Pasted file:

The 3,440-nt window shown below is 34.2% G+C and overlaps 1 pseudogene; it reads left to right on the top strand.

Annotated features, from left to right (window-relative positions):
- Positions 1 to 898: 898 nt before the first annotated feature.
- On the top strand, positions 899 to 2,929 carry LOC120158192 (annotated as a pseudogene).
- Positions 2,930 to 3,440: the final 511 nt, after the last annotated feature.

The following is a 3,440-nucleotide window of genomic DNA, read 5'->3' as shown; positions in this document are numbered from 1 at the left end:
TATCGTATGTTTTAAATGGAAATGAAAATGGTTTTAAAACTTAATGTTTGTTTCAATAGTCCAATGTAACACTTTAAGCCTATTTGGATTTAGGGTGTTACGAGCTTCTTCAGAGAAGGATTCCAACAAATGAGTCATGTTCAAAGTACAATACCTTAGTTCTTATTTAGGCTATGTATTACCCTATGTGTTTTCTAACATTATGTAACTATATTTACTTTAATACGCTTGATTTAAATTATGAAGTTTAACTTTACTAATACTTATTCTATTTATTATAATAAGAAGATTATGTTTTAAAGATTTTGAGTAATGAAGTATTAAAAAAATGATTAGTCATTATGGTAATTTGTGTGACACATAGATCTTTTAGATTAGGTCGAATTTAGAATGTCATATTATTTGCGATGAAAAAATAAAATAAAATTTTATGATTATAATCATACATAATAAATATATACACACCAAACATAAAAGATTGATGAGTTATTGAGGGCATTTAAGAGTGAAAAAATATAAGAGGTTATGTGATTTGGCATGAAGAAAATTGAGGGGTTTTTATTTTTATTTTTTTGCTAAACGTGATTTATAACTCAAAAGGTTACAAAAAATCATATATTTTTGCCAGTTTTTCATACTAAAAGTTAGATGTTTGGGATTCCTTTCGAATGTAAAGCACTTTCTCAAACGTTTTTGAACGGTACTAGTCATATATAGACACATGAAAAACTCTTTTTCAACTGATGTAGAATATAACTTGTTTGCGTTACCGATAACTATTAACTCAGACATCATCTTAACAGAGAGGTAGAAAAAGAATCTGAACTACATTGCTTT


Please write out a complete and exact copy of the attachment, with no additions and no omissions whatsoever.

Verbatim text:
The 3,440-nt window shown below is 34.2% G+C and overlaps 1 pseudogene; it reads left to right on the top strand.

Annotated features, from left to right (window-relative positions):
- Positions 1 to 898: 898 nt before the first annotated feature.
- On the top strand, positions 899 to 2,929 carry LOC120158192 (annotated as a pseudogene).
- Positions 2,930 to 3,440: the final 511 nt, after the last annotated feature.

The following is a 3,440-nucleotide window of genomic DNA, read 5'->3' as shown; positions in this document are numbered from 1 at the left end:
TATCGTATGTTTTAAATGGAAATGAAAATGGTTTTAAAACTTAATGTTTGTTTCAATAGTCCAATGTAACACTTTAAGCCTATTTGGATTTAGGGTGTTACGAGCTTCTTCAGAGAAGGATTCCAACAAATGAGTCATGTTCAAAGTACAATACCTTAGTTCTTATTTAGGCTATGTATTACCCTATGTGTTTTCTAACATTATGTAACTATATTTACTTTAATACGCTTGATTTAAATTATGAAGTTTAACTTTACTAATACTTATTCTATTTATTATAATAAGAAGATTATGTTTTAAAGATTTTGAGTAATGAAGTATTAAAAAAATGATTAGTCATTATGGTAATTTGTGTGACACATAGATCTTTTAGATTAGGTCGAATTTAGAATGTCATATTATTTGCGATGAAAAAATAAAATAAAATTTTATGATTATAATCATACATAATAAATATATACACACCAAACATAAAAGATTGATGAGTTATTGAGGGCATTTAAGAGTGAAAAAATATAAGAGGTTATGTGATTTGGCATGAAGAAAATTGAGGGGTTTTTATTTTTATTTTTTTGCTAAACGTGATTTATAACTCAAAAGGTTACAAAAAATCATATATTTTTGCCAGTTTTTCATACTAAAAGTTAGATGTTTGGGATTCCTTTCGAATGTAAAGCACTTTCTCAAACGTTTTTGAACGGTACTAGTCATATATAGACACATGAAAAACTCTTTTTCAACTGATGTAGAATATAACTTGTTTGCGTTACCGATAACTATTAACTCAGACATCATCTTAACAGAGAGGTAGAAAAAGAATCTGAACTACATTGCTTT